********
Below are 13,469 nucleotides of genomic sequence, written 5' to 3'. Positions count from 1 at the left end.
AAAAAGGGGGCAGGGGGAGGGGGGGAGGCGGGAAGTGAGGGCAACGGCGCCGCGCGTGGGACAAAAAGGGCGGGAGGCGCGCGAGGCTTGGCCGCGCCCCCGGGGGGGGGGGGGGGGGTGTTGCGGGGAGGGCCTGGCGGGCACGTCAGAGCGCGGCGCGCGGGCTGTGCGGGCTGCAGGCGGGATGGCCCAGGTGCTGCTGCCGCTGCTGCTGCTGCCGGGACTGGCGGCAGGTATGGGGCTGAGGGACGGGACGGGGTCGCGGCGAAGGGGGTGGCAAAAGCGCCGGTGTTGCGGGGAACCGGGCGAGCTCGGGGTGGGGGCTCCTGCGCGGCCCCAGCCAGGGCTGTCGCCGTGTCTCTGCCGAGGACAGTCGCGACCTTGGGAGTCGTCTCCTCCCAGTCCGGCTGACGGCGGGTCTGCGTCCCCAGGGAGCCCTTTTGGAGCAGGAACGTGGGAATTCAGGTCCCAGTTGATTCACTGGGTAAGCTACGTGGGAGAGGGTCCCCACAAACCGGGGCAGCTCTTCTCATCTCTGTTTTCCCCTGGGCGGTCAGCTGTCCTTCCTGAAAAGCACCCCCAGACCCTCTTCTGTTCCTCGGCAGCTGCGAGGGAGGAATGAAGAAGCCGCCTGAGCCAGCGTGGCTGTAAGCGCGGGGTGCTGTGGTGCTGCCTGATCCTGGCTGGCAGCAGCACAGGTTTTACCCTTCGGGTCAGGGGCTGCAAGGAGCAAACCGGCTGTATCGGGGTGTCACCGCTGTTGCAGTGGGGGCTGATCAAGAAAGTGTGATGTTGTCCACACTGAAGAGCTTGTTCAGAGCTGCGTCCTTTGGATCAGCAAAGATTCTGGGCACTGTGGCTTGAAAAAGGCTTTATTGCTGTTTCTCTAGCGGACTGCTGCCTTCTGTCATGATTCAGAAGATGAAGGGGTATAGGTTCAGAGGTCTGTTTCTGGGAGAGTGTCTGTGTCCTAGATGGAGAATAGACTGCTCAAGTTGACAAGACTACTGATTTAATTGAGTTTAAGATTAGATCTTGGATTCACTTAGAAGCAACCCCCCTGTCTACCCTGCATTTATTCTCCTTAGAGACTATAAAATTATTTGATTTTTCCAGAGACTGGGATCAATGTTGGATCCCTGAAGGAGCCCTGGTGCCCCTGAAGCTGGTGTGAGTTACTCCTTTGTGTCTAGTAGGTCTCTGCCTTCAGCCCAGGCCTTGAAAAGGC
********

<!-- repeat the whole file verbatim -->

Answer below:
Below are 13,469 nucleotides of genomic sequence, written 5' to 3'. Positions count from 1 at the left end.
AAAAAGGGGGCAGGGGGAGGGGGGGAGGCGGGAAGTGAGGGCAACGGCGCCGCGCGTGGGACAAAAAGGGCGGGAGGCGCGCGAGGCTTGGCCGCGCCCCCGGGGGGGGGGGGGGGGGTGTTGCGGGGAGGGCCTGGCGGGCACGTCAGAGCGCGGCGCGCGGGCTGTGCGGGCTGCAGGCGGGATGGCCCAGGTGCTGCTGCCGCTGCTGCTGCTGCCGGGACTGGCGGCAGGTATGGGGCTGAGGGACGGGACGGGGTCGCGGCGAAGGGGGTGGCAAAAGCGCCGGTGTTGCGGGGAACCGGGCGAGCTCGGGGTGGGGGCTCCTGCGCGGCCCCAGCCAGGGCTGTCGCCGTGTCTCTGCCGAGGACAGTCGCGACCTTGGGAGTCGTCTCCTCCCAGTCCGGCTGACGGCGGGTCTGCGTCCCCAGGGAGCCCTTTTGGAGCAGGAACGTGGGAATTCAGGTCCCAGTTGATTCACTGGGTAAGCTACGTGGGAGAGGGTCCCCACAAACCGGGGCAGCTCTTCTCATCTCTGTTTTCCCCTGGGCGGTCAGCTGTCCTTCCTGAAAAGCACCCCCAGACCCTCTTCTGTTCCTCGGCAGCTGCGAGGGAGGAATGAAGAAGCCGCCTGAGCCAGCGTGGCTGTAAGCGCGGGGTGCTGTGGTGCTGCCTGATCCTGGCTGGCAGCAGCACAGGTTTTACCCTTCGGGTCAGGGGCTGCAAGGAGCAAACCGGCTGTATCGGGGTGTCACCGCTGTTGCAGTGGGGGCTGATCAAGAAAGTGTGATGTTGTCCACACTGAAGAGCTTGTTCAGAGCTGCGTCCTTTGGATCAGCAAAGATTCTGGGCACTGTGGCTTGAAAAAGGCTTTATTGCTGTTTCTCTAGCGGACTGCTGCCTTCTGTCATGATTCAGAAGATGAAGGGGTATAGGTTCAGAGGTCTGTTTCTGGGAGAGTGTCTGTGTCCTAGATGGAGAATAGACTGCTCAAGTTGACAAGACTACTGATTTAATTGAGTTTAAGATTAGATCTTGGATTCACTTAGAAGCAACCCCCCTGTCTACCCTGCATTTATTCTCCTTAGAGACTATAAAATTATTTGATTTTTCCAGAGACTGGGATCAATGTTGGATCCCTGAAGGAGCCCTGGTGCCCCTGAAGCTGGTGTGAGTTACTCCTTTGTGTCTAGTAGGTCTCTGCCTTCAGCCCAGGCCTTGAAAAGGC